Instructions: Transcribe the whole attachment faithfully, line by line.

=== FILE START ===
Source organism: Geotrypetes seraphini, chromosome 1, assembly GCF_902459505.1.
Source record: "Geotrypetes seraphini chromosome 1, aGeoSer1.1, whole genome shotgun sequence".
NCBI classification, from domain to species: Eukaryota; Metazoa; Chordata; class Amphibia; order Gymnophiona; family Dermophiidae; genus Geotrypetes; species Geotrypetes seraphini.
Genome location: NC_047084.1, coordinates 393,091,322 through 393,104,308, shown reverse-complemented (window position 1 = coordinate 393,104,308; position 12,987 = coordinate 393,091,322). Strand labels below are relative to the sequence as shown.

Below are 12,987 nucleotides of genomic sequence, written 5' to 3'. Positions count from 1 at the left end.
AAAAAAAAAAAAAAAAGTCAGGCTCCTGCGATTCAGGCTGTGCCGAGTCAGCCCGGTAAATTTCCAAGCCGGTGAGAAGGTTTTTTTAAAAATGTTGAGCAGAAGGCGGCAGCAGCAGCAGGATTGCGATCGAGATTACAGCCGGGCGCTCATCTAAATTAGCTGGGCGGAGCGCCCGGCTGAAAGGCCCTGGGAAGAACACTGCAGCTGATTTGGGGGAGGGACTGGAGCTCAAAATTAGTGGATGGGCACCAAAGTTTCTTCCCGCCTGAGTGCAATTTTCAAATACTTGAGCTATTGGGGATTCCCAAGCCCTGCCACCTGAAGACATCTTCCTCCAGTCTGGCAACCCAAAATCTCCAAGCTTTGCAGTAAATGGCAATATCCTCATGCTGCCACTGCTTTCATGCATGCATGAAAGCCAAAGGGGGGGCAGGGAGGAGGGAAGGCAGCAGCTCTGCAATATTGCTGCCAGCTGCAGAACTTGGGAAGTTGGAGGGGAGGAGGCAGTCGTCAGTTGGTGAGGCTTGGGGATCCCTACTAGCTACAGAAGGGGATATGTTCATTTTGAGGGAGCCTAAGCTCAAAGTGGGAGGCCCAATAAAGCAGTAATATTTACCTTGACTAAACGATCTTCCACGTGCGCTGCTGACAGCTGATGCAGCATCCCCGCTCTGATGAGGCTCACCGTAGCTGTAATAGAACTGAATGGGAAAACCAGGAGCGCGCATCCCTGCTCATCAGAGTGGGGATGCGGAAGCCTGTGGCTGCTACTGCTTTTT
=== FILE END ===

Source organism: Geotrypetes seraphini, chromosome 1, assembly GCF_902459505.1.
Source record: "Geotrypetes seraphini chromosome 1, aGeoSer1.1, whole genome shotgun sequence".
NCBI classification, from domain to species: Eukaryota; Metazoa; Chordata; class Amphibia; order Gymnophiona; family Dermophiidae; genus Geotrypetes; species Geotrypetes seraphini.
Genome location: NC_047084.1, coordinates 393,091,322 through 393,104,308, shown reverse-complemented (window position 1 = coordinate 393,104,308; position 12,987 = coordinate 393,091,322). Strand labels below are relative to the sequence as shown.

Below are 12,987 nucleotides of genomic sequence, written 5' to 3'. Positions count from 1 at the left end.
AAAAAAAAAAAAAAAAGTCAGGCTCCTGCGATTCAGGCTGTGCCGAGTCAGCCCGGTAAATTTCCAAGCCGGTGAGAAGGTTTTTTTAAAAATGTTGAGCAGAAGGCGGCAGCAGCAGCAGGATTGCGATCGAGATTACAGCCGGGCGCTCATCTAAATTAGCTGGGCGGAGCGCCCGGCTGAAAGGCCCTGGGAAGAACACTGCAGCTGATTTGGGGGAGGGACTGGAGCTCAAAATTAGTGGATGGGCACCAAAGTTTCTTCCCGCCTGAGTGCAATTTTCAAATACTTGAGCTATTGGGGATTCCCAAGCCCTGCCACCTGAAGACATCTTCCTCCAGTCTGGCAACCCAAAATCTCCAAGCTTTGCAGTAAATGGCAATATCCTCATGCTGCCACTGCTTTCATGCATGCATGAAAGCCAAAGGGGGGGCAGGGAGGAGGGAAGGCAGCAGCTCTGCAATATTGCTGCCAGCTGCAGAACTTGGGAAGTTGGAGGGGAGGAGGCAGTCGTCAGTTGGTGAGGCTTGGGGATCCCTACTAGCTACAGAAGGGGATATGTTCATTTTGAGGGAGCCTAAGCTCAAAGTGGGAGGCCCAATAAAGCAGTAATATTTACCTTGACTAAACGATCTTCCACGTGCGCTGCTGACAGCTGATGCAGCATCCCCGCTCTGATGAGGCTCACCGTAGCTGTAATAGAACTGAATGGGAAAACCAGGAGCGCGCATCCCTGCTCATCAGAGTGGGGATGCGGAAGCCTGTGGCTGCTACTGCTTTTT